Consultations play an important role in creating strategies and policies. A consultation is a procedure whereby the individual, the public or an organization gets help in solving a problem. The main idea is to engage everybody who is involved with the subject, understands the problem and wants to help find the best solution. At times, a consultation will not address any specific problem, but rather solicit opinions and feedback.
Before a consultation begins, a consultation document called a model is created by the consultant, or sometimes by the individual or the appropriate department. This document is an outline of topics that will be discussed. There are consultations aimed at government bodies, councils and charitable organizations.
Consultations that involve larger groups can last from six weeks to as long as three months. If it is a private consultation, one or two sessions will usually suffice. After the consultation is completed, the information is used to help the individual or group solve the problem.
Consultation may refer to many topics including the following:
Public consultation: the process by which the opinions and input of the public on a specific matter is sought.
Medical consultation: a formal meeting with a medical doctor for a discussion or advice.
Media consultation: a meeting between a media service provider and the consumer.
Financial consultation: a meeting between an investor and a financial adviser.
Every type of consultation requires a different approach. Here are some examples.
• Medical consultation: typically includes history; examination; investigation; diagnosis; treatment; and
• Sociological approach: Aims to understand behavior between doctors and patients accepting the concepts of values and norms.
• Anthropological approach:
Looks at effect of culture;
Distinguishes between illness and disease;
Includes transactional analysis;
Revolves around ego states of parent, child and adult .
• Balint Approach: A group of physicians meets to discuss clinical cases in order to further the physicians' understanding of doctor/patient relationships.
• Social-psychological approach: Patient and doctor's personality, as well as their beliefs, alter outcome of consultation.
• Transactional analysis: Revolves around ego states of parent, child and adult.
Instructional consultation is the joining of two major topics in the field of school psychology and educational consultation. It involves the process of collaborative consultation and the knowledge base of instructional psychology. Skill in consultation as a shared process, along with expertise in a specific area of content, are both necessary for effective consultation.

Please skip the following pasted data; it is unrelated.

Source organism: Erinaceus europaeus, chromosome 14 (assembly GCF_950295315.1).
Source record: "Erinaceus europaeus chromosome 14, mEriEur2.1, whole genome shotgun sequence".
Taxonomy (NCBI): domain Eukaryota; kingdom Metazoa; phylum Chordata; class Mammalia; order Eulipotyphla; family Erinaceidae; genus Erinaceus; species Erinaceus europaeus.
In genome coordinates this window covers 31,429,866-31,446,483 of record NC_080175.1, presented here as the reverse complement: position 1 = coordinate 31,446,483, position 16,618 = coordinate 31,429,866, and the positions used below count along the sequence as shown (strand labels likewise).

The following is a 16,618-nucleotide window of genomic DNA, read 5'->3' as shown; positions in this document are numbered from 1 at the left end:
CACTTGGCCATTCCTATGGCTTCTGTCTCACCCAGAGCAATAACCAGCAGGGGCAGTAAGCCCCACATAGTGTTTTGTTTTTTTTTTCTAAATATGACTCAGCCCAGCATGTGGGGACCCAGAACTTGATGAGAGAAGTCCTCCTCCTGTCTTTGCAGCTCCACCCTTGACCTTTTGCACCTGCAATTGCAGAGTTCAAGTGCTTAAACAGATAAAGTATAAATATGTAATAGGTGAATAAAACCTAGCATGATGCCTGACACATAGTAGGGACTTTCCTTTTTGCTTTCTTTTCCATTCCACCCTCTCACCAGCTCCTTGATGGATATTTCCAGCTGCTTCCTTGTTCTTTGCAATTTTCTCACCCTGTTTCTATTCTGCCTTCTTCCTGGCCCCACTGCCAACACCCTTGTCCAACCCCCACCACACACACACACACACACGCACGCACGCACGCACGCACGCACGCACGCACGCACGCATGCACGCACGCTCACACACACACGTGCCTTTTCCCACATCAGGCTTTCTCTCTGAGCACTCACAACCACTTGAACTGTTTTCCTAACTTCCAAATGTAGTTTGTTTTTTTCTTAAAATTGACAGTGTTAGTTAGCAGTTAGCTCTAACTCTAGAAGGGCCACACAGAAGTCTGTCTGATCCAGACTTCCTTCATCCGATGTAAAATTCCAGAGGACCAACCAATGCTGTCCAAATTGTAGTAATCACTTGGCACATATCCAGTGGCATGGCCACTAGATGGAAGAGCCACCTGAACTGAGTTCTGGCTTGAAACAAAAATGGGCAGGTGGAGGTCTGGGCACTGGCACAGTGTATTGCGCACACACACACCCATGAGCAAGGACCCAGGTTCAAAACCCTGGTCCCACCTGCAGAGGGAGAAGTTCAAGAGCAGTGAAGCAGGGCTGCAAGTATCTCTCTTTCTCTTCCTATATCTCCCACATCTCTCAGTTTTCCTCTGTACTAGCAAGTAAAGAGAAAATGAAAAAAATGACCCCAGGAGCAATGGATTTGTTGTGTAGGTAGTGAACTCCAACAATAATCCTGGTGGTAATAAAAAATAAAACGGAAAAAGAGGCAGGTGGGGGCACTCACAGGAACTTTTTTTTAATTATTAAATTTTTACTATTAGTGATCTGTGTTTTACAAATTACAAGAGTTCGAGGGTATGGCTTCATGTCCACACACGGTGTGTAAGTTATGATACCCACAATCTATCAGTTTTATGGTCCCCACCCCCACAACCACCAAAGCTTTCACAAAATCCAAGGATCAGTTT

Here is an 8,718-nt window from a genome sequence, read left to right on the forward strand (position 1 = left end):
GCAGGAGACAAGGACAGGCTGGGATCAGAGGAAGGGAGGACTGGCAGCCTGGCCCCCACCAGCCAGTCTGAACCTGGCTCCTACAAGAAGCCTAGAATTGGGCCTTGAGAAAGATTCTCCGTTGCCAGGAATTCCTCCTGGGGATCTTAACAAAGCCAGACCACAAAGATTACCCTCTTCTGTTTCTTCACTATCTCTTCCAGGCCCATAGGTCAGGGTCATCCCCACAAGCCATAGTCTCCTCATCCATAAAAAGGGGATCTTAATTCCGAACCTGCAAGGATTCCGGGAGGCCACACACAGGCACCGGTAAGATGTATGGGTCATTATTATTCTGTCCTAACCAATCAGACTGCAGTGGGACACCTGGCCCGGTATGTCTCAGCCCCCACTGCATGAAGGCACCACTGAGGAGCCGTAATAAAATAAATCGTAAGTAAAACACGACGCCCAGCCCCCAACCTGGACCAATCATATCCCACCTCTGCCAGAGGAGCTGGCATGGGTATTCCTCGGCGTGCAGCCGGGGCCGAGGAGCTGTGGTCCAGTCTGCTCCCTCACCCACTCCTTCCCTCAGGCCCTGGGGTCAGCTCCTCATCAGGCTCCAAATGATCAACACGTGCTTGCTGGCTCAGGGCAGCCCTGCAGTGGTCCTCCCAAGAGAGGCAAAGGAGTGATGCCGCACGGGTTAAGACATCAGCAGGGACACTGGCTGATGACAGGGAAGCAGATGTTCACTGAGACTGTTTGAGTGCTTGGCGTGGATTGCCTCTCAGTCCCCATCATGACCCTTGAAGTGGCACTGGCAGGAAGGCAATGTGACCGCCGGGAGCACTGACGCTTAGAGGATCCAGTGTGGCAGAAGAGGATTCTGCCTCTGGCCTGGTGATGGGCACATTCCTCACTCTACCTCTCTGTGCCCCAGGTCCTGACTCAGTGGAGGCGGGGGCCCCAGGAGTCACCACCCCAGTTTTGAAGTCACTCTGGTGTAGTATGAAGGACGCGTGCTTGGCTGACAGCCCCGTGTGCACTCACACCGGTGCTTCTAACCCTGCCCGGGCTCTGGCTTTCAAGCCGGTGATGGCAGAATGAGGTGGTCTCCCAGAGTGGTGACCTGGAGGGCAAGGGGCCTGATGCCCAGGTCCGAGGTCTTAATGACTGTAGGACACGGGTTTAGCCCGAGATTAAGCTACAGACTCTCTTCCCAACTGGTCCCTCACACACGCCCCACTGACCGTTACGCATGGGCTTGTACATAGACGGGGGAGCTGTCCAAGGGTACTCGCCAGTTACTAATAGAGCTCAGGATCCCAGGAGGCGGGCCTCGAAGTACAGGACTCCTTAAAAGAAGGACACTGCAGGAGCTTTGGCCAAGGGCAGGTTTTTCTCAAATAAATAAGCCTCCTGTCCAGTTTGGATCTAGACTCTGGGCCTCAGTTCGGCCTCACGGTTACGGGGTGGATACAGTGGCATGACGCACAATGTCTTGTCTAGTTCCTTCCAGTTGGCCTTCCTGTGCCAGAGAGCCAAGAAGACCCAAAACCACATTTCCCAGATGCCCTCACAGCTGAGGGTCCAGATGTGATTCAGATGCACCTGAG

The procedure of implementing a social work consultation is a process that involves the psychiatrist and the social worker. The cases for such a consultation are generally selected by the supervisor and social worker. A summary of the case record is sent to the consultant in advance. A summary review of the case situation may include specific questions the supervisor or social worker wishes to have discussed. At times, the psychiatrist-consultant may request an interview with, or an observation of, the client who is the subject of the consultation. Usually the supervisor participates in the consultation not only by helping the social worker to select and prepare the case, but also as a resource person during the consultation conferences. The supervisor subsequently also helps the social worker in the implementation of the consultant's recommendations. The caseworker whose case is being discussed is responsible for recording the consultation.
Perhaps the most outstanding recent factor that relates to the increased concern with social work consultation stems from developments in community mental health rather than developments in social work. The Mental Health Act of 1963, which provided federal funding for community mental health centers, is very often mentioned as the event that gave importance to programs of consultation.
The identification of consultation and education as an essential service to the community to be provided by mental health centers grew out of the concern with placing greater emphasis on preventive procedures. The premise was that the widespread application of mental health principles, especially to children, would greatly improve society and reduce crime and poverty. It would also aid in the reforming of the criminal justice system, schools and other institutions.
While many professionals have become disenchanted with the possibilities of this approach, there is still great expectation of the outcomes of mental health consultation education.